In the second stage, the remaining sigmoid colon and rectum is removed leaving the anus, the pelvic muscles, and nerves. These are all necessary and important for voluntary control of bowel movements. A pouch or reservoir is created using two loops of small bowel (J-shaped pouch). The pouch is anastamosed or joined to the anus using either staples or stitches. The Pelvic Pouch procedure is usually completed at this second stage without the need for a second ostomy. A rectal tube placed in the pouch at the time of surgery is generally left in place for five to seven days to rest the join or the anastamosis of the pouch to the anus. Stool automatically drains into a bedside drainage bag.

Reconstruction

Reconstruction of the pouch is possible should the first one fail. Some reasons for pouch failure and the need for reconstruction include fistulas between the pouch and the vagina, infections/ abscesses in the pelvis, problems evacuating/emptying the pouch (due to long outlets of the pouch) or strictures. In most cases, the "old" pouch can be reused, but in some, the old pouch must be removed and a new one created.

Surgical Options - Proctocolectomy

The standard option for individuals with ulcerative colitis who require surgery was the Total proctocolectomy and Ileostomy. The advantages are that it can be performed in one stage and relative to the other procedures can be performed with a low complication rate. The major disadvantage is that individuals are left with a permanent ileostomy. However, most individuals adapt well to an ileostomy both physically and psychologically as long as the ileostomy is constructed well. The most common complication is problems related to the ileostomy and perineal wound.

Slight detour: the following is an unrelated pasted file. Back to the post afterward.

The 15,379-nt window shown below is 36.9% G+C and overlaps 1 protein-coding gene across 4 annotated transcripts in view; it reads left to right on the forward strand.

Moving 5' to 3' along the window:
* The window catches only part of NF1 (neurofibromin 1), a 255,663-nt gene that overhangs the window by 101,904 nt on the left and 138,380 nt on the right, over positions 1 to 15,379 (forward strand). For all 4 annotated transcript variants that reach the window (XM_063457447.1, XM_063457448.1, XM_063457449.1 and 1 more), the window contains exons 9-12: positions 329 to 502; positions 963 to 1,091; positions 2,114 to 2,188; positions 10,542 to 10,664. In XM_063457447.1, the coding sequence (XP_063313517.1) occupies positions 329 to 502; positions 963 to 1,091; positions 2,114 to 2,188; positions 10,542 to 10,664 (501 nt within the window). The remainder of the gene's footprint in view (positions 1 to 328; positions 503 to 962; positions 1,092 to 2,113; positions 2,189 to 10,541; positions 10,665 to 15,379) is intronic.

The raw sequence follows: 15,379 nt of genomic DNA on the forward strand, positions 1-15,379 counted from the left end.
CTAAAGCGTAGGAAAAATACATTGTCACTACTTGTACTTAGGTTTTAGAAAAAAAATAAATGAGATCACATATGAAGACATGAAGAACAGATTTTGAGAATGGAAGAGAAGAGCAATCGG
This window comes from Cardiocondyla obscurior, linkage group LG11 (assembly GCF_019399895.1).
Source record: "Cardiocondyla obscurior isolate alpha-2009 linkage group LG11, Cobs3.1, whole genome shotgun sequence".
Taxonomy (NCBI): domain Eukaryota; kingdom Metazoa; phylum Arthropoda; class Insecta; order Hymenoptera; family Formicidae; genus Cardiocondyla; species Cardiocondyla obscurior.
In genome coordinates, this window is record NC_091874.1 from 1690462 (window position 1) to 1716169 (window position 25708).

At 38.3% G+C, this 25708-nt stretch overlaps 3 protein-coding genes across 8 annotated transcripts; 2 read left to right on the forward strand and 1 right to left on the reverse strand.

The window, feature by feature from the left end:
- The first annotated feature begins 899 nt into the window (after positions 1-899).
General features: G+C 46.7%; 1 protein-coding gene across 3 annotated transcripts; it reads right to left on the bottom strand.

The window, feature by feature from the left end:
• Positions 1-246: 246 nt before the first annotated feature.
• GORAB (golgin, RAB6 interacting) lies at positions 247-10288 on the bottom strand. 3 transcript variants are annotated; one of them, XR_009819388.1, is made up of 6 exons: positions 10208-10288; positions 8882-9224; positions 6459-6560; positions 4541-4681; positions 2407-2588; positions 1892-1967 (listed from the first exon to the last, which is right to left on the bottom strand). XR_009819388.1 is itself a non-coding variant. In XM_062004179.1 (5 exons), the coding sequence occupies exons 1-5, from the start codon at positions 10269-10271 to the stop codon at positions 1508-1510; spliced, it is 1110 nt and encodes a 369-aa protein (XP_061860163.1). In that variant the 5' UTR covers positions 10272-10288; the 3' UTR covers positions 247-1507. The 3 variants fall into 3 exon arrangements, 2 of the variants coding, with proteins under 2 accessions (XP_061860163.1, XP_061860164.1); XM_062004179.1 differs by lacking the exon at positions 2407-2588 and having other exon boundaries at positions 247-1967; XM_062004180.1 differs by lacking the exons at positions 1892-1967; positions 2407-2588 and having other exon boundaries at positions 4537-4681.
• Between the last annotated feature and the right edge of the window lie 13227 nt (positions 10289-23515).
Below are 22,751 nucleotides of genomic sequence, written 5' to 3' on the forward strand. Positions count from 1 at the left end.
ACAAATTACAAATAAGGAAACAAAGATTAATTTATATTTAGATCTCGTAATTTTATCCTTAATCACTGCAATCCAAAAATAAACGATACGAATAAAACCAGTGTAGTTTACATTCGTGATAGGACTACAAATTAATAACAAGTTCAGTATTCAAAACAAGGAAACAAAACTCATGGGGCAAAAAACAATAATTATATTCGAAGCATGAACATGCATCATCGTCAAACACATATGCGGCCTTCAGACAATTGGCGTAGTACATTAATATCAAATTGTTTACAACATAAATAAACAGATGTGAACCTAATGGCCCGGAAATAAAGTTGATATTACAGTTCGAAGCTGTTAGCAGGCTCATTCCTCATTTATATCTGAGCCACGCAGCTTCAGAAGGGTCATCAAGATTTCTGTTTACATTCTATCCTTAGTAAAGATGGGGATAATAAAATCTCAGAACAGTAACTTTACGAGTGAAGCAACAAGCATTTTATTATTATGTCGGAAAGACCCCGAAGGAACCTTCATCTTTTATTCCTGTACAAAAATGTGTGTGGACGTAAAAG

The Total Proctocolectomy is performed fairly frequently but certainly is not as frequent now that the Pelvic Pouch Procedure is available. Once a colectomy and a proctectomy have been performed and the individual is living with an ileostomy, there is virtually no chance in reconnecting or redoing a Pelvic Pouch Procedure. On the other hand, if one has a Pelvic Pouch Procedure and it fails, then one still has the opportunity of having either a conventional ileostomy on a permanent basis or a conversion to a Continent Ileostomy also known as the Koch Pouch.

Ulcerative Colitis

Ulcerative colitis only affects the large intestine or colon. It also only affects the inner lining of the bowel (the mucosa), causing it to ulcerate and bleed. Ulcerative colitis always starts in the rectum and can continue to extend further along the colon in a continuous fashion. It does not "skip" portions of the colon in its progression.

Common symptoms with ulcerative colitis include diarrhea, which can be associated with the loss of blood. Bowel movements may be frequent and associated with urgency and or spasm and cramping. There may be abdominal pain, fever, and weight loss.

Ulcerative colitis usually presents in the early decades of life, but can also have its initial presentation in the fifth or sixth decades of life, and on occasion in the seventh or eighth decades. Incidence of ulcerative colitis is highest in the Scandinavian countries, Great Britain and North America; it is less commonly found in Asia, Africa and South America. The disease also tends to be found amongst individuals of Jewish descent, more specifically Ashkenazi Jews. There is a slightly higher incidence of Ulcerative Colitis in females than in males.